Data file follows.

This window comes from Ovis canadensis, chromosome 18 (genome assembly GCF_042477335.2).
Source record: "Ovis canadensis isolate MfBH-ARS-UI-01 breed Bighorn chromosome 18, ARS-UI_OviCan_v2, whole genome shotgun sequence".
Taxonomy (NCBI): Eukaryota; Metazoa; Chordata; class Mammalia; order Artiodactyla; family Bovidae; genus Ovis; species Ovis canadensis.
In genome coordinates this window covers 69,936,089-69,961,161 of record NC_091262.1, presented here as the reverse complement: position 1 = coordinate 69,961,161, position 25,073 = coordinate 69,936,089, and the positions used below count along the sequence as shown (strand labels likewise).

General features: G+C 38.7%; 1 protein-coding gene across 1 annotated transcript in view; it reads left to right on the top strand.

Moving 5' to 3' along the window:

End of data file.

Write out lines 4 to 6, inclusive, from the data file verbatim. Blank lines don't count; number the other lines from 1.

In genome coordinates this window covers 69,936,089-69,961,161 of record NC_091262.1, presented here as the reverse complement: position 1 = coordinate 69,961,161, position 25,073 = coordinate 69,936,089, and the positions used below count along the sequence as shown (strand labels likewise).

General features: G+C 38.7%; 1 protein-coding gene across 1 annotated transcript in view; it reads left to right on the top strand.

Moving 5' to 3' along the window: